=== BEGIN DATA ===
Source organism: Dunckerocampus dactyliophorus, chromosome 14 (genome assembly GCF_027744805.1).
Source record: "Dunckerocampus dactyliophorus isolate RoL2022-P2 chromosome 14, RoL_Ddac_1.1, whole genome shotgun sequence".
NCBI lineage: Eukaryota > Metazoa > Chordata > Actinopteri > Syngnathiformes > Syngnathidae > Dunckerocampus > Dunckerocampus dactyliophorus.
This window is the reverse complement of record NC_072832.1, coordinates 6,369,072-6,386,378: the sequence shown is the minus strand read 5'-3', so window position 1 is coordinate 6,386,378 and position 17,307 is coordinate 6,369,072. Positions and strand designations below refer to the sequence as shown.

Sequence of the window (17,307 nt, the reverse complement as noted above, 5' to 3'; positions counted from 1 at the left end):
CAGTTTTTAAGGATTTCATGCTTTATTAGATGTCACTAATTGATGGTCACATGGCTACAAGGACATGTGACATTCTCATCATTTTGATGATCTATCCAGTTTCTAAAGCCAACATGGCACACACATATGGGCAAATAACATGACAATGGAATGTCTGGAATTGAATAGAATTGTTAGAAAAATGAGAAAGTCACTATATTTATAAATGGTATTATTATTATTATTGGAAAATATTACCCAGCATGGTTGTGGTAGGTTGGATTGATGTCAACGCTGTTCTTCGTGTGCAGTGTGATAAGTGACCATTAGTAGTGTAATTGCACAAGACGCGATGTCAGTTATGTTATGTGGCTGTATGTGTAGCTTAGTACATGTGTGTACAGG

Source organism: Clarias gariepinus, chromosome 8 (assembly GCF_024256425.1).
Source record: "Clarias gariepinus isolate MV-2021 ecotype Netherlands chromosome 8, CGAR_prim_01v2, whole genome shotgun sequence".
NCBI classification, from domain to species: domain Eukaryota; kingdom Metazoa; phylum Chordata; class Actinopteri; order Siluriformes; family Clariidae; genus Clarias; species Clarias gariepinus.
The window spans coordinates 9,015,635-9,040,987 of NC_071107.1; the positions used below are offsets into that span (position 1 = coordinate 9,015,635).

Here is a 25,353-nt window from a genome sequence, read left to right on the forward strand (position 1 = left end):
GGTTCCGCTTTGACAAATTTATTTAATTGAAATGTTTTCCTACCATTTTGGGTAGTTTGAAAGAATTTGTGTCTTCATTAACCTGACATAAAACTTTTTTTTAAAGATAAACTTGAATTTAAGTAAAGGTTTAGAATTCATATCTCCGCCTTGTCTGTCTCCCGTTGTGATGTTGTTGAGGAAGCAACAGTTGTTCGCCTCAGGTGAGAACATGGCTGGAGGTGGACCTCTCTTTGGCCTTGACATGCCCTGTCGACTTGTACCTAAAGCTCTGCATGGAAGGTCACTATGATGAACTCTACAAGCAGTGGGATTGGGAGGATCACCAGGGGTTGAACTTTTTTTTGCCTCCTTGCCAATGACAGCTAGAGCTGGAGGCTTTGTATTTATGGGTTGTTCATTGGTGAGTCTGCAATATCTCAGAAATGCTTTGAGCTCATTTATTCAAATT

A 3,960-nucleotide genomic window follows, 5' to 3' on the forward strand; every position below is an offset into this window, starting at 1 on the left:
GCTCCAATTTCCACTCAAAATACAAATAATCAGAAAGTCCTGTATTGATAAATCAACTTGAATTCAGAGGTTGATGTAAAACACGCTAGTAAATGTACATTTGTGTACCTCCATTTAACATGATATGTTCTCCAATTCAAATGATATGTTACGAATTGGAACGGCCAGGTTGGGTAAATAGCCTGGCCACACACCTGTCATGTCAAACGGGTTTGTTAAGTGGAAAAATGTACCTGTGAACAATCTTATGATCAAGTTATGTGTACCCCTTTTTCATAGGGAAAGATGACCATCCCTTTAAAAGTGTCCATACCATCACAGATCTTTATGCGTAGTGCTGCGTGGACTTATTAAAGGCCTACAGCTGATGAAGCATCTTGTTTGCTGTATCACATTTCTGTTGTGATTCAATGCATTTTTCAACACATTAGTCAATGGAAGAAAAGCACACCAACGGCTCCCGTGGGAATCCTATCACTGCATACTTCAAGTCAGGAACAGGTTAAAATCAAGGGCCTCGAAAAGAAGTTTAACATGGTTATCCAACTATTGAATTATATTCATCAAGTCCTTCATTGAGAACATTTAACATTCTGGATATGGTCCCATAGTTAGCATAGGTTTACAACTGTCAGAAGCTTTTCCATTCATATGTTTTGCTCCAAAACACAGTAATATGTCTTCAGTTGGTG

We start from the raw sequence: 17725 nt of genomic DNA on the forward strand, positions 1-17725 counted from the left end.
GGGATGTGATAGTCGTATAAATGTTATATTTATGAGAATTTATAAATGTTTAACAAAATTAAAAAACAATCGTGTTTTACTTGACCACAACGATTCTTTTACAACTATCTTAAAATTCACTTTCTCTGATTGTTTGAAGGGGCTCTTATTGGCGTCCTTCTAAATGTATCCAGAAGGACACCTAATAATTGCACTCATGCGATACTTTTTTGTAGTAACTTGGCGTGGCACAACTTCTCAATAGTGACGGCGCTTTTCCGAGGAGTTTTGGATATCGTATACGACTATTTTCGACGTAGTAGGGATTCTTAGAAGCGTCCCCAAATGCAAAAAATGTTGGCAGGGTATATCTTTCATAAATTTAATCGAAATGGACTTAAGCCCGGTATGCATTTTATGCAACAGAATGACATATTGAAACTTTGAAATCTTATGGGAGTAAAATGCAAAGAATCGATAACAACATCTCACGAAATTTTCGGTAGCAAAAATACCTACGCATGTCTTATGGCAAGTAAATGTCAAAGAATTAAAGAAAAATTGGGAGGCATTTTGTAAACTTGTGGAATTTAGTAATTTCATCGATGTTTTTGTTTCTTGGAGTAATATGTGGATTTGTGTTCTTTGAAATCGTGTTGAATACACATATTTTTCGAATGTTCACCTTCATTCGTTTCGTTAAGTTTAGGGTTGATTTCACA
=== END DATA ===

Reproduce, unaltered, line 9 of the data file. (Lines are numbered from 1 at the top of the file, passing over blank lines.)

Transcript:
NCBI classification, from domain to species: domain Eukaryota; kingdom Metazoa; phylum Chordata; class Actinopteri; order Siluriformes; family Clariidae; genus Clarias; species Clarias gariepinus.